Shannon and White Phosphorous?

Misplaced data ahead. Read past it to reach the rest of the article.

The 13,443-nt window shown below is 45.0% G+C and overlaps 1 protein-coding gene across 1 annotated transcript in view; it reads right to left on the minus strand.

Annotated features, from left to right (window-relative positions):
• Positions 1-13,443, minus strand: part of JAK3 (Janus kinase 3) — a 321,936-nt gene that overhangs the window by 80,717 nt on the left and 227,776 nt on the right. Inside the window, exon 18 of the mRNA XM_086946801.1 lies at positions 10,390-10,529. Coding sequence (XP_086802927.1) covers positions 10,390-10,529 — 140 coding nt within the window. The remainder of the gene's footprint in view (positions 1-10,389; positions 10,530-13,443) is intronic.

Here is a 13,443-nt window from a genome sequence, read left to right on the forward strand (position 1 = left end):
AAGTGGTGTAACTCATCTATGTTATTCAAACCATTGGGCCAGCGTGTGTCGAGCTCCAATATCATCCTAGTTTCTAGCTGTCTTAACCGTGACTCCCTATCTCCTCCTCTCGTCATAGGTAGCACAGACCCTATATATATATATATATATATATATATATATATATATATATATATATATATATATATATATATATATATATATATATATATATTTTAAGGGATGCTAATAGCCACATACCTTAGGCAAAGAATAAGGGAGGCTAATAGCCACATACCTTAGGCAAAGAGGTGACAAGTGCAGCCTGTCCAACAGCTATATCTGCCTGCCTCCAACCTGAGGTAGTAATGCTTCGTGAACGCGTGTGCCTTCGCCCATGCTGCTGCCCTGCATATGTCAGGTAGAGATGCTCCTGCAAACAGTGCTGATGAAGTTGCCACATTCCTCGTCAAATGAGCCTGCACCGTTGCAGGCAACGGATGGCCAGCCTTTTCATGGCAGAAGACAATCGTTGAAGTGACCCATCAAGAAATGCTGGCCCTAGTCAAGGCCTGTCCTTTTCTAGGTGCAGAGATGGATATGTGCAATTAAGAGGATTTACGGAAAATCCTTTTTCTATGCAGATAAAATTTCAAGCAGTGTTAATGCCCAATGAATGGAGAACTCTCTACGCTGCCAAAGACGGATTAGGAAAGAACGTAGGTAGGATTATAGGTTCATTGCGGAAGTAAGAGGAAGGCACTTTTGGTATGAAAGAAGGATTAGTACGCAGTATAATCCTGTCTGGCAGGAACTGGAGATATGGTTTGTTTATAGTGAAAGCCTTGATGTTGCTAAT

Peace activists have raised concerns that Ireland may be facilitating the transport of White Phosphorous through Shannon Airport, following the landing of an unusual US military cargo plane at Shannon. "The plane landed at Shannon on January 8th, and stayed for a number of days. We noticed that it has unusual modifications at the back, which may be for specialised loading equipment for the cargo bay" said a spokesman for the group, ShannonWatch. The plane, a C-130 Hercules is based at Little Rock Air Force base, in Arkansas, a short distance from the Pine Bluff Arsenal White Phosphorous facility, which is the only active producer of White Phosphorous for the US military. "We are not sure what was on this plane, but without any inspections by the Gardai, we can not be sure what it is carrying, and given the horrific injuries to civilians in Fallujah and Gaza caused by this stuff, we should make sure that it is not passing through here, as its use is in fact a war crime, and banned by the Geneva Convention, as it burns through skin right down to the bone, and sets fire to buildings that it lands on. It cannot be extinguished with water." The use of White Phosphorous as a weapon is illegal under chemical weapons conventions. It has been used in Fallujah in Iraq, and also in Gaza, where, according to news reports, the batch numbers on the canisters show it to originate from the Arkansas factory. "The US military had claimed that White Phosphorous was used in Fallujah just as marker flares and for smoke screens. The IDF may claim the same thing about Gaza, but in both cases, human rights organisations found that it had killed or injured civilians" said Shannonwatch. The 1980 Geneva treaty says that white phosphorus should not be used as a weapon of war in civilian areas, but there is no blanket ban on its use as a smokescreen or for illumination. It produces a thick white smoke when exposed to oxygen, but can cause severe burns and melt flesh to the bone if it comes into contact with skin. The lot number PB-91J011-002A visible in a photograph published by The Times last week indicates that the shells being used by the IDF were assembled in September 1991 at Pine Bluff arsenal in America, where all US white phosphorus munitions are reportedly made. The contractors are Chamberlain Manufacturing [metal parts only], General Dynamics, and Ordnance and Tactical Systems.

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